In 1964 she sat stone-faced onstage at New York’s Carnegie Hall and invited members of the audience to cut off pieces of her clothing. Remaining virtually motionless throughout the performance, she surrendered to the unpredictable reactions of strangers. The intimate encounter between artist and audience symbolized (female) passivity and vulnerability, and the potential for sexist and racist violence was part of the point. (Yoko Ono)
In 1989, just months before the Tiananmen Square crackdown, she walked into the National Gallery of Art in Beijing and fired a gun at one of her sculptures. Her action would later be described as “the first gunshots of Tiananmen.” The consequences for the artist were immediate. The exhibition was promptly shut down, and she was arrested and forced into exile. (Xiao Lu)
The group came to prominence in 2012, when five members burst into Moscow’s Cathedral of Christ the Savior to protest ties between the Russian Orthodox Church and Russian leader Vladimir Putin. Their art protest — the performance of a song they described as their punk prayer, “Mother of God, Drive Putin Away” — took place as the then prime minister was campaigning for his return to the presidency. Following a farcical show trial, two members of the group were convicted on a charge of “hooliganism motivated by religious hatred” and sentenced to two years in a penal colony. (Pussy Riot)
“Dangerous times call for dangerous women,” claims the media icon and editorial director of TEDWomen Pat Mitchell. Opening at Arizona State University Art Museum in fall of 2024, the exhibition Dangerous Women amplifies the voices of women whose work has shocked society, who have made art dangerous, and who have been the true disruptors of the contemporary art world. From 1960 to the present, women and women-identified artists have claimed their own bodies for expressive material, challenged gender and race inequities, and fused art with social activism. Being “dangerous” for these artists also refers to the great risks taken to make their art — putting themselves in physical danger or facing the dangers of losing their families, careers or freedoms. This exhibition poses the question: Why is it that women artists must still confront racism, misogyny, and patriarchal culture? And what will it take to change the future?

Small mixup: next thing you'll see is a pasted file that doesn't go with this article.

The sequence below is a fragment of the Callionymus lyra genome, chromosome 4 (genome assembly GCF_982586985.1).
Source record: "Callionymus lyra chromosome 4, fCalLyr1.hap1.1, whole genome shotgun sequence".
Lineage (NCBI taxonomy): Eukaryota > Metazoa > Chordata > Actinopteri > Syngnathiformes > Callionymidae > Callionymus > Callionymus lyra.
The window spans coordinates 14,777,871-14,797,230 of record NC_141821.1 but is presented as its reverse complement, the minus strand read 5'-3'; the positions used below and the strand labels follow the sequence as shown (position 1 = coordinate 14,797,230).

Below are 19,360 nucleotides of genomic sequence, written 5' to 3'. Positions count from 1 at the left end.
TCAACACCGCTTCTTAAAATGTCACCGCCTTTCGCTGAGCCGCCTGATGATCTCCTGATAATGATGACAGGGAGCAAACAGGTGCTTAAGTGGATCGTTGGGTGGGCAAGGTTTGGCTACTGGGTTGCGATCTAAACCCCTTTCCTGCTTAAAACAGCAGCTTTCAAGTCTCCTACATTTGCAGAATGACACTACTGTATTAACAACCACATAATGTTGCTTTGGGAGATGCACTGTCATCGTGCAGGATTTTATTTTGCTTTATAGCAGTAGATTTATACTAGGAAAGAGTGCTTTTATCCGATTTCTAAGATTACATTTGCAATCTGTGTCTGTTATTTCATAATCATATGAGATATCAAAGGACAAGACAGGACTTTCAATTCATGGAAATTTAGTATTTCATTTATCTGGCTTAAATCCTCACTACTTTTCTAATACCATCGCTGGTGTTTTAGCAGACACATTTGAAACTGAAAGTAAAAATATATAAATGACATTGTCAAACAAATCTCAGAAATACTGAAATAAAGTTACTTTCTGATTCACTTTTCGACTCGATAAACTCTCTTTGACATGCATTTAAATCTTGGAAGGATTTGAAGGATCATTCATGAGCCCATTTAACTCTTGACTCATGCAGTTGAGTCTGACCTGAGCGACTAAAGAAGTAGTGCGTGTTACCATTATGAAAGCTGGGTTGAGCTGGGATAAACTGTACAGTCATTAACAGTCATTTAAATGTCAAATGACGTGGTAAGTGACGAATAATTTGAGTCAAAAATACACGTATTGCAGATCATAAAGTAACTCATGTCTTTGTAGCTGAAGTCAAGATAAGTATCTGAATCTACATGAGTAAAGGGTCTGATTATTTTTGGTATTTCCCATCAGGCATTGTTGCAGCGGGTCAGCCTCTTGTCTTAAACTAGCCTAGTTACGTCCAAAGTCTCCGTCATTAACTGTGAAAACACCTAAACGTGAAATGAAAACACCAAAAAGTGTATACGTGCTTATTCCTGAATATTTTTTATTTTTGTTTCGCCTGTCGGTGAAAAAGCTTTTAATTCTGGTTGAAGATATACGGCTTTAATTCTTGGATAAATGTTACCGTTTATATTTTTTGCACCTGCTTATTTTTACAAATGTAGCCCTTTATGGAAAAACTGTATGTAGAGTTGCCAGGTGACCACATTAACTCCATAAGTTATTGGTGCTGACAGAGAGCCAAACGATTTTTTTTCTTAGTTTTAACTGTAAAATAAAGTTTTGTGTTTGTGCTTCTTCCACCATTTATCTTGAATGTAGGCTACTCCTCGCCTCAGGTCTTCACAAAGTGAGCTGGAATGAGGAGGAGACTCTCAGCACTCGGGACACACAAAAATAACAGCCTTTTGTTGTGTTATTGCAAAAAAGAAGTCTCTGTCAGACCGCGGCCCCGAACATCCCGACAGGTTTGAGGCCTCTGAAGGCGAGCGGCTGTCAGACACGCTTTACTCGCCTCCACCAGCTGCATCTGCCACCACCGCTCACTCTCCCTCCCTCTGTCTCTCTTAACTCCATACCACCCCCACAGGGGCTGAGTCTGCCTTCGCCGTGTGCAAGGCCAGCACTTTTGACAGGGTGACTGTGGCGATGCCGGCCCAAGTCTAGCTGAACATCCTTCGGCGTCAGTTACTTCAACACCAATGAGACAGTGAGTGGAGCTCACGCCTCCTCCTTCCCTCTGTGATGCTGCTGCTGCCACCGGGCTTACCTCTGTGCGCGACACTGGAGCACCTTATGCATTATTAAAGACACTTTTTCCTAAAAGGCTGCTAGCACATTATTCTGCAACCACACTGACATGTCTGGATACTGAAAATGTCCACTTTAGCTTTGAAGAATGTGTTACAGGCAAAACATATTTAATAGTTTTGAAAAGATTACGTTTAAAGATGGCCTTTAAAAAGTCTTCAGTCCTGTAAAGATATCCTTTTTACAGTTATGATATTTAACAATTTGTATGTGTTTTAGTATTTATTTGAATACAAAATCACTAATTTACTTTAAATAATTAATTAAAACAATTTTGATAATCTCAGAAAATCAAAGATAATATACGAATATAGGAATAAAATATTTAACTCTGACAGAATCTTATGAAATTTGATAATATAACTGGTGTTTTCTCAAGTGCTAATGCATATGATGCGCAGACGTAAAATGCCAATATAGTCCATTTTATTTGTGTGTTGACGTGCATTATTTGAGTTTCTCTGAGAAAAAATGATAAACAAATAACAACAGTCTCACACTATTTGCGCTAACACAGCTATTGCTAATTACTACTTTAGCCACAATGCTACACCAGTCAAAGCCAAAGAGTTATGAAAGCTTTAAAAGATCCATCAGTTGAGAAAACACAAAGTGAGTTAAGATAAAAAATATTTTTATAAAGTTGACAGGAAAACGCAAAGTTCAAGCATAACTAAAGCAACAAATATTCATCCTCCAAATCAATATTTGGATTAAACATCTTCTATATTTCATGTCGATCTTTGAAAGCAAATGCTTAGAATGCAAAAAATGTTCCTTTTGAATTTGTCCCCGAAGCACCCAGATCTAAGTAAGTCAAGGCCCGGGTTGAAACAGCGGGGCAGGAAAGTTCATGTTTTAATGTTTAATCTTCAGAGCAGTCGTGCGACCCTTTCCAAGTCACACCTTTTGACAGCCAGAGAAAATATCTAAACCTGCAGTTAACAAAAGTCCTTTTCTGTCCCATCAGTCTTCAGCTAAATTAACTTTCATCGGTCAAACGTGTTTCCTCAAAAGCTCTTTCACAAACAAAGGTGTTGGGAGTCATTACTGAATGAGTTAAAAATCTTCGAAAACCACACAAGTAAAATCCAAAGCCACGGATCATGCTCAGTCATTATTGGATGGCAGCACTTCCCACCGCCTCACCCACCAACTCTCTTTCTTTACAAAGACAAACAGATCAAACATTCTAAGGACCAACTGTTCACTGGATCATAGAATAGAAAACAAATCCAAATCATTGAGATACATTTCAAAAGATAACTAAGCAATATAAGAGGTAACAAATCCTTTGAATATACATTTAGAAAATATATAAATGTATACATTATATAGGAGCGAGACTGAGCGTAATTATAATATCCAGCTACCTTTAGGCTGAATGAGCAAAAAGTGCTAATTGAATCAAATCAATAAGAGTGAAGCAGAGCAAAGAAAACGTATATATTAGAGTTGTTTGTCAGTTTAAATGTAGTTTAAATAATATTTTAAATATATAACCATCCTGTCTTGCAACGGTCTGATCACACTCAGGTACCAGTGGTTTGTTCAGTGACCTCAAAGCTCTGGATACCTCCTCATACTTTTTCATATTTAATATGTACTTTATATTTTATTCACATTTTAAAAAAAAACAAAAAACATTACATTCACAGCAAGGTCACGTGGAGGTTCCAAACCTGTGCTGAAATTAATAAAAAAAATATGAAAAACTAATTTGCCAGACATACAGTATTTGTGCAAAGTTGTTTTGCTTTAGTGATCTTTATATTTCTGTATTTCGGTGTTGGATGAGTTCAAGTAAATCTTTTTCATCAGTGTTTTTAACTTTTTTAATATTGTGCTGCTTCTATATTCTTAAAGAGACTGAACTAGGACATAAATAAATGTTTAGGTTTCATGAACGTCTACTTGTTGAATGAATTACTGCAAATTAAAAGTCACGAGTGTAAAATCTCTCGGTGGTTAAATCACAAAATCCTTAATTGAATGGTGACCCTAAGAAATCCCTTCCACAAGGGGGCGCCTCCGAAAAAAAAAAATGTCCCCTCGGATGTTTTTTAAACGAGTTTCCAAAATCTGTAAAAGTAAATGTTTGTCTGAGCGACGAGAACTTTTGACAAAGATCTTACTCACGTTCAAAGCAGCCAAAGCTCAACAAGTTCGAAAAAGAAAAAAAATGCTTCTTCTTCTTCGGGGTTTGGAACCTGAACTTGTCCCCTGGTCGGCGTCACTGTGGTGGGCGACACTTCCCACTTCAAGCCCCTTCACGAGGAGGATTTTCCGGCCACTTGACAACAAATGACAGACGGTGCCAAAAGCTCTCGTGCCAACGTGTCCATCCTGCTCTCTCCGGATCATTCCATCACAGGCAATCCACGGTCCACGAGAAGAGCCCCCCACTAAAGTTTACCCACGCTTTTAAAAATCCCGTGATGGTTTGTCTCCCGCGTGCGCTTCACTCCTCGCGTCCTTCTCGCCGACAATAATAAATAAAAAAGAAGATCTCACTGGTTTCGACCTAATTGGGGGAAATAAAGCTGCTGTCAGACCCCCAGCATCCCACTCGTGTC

Dangerous Women is a project conceived by Elizabeth Armstrong and co-organized with Brittany Corrales in association with the Arizona State University Art Museum (ASUAM) and the Foundation for the Exhibition of Photography (FEP). With support from The Andy Warhol Foundation for the Visual Arts Curatorial Research Grant, Armstrong has been able to test and advance the exhibition’s underlying ideas with an intergenerational group of advisors, including artists, art historians, cultural critics and curators. Their input helped refine the thesis of Dangerous Women to focus on a diverse group of international rulebreakers who, between 1960 to the present, have been dangerous in their artwork.
The exhibition will concentrate on 25 to 30 artists from around the globe working in multiple mediums, including photography, film and video, sculpture, performance and installation. The work of these artists, as Lucy Lippard observed, has been built around “a value system, a revolutionary strategy, and a way of life.” No two of the artists are alike; they are differentiated by culture and identity, by generation and geography, by support systems (or lack thereof), and by personal and political circumstances. What was dangerous for a female artist in New York City in the 1970s might be entirely different from what is dangerous for an artist working in Cape Town today. Yet, across these differences is a kinship, a shared experience of defying oppression.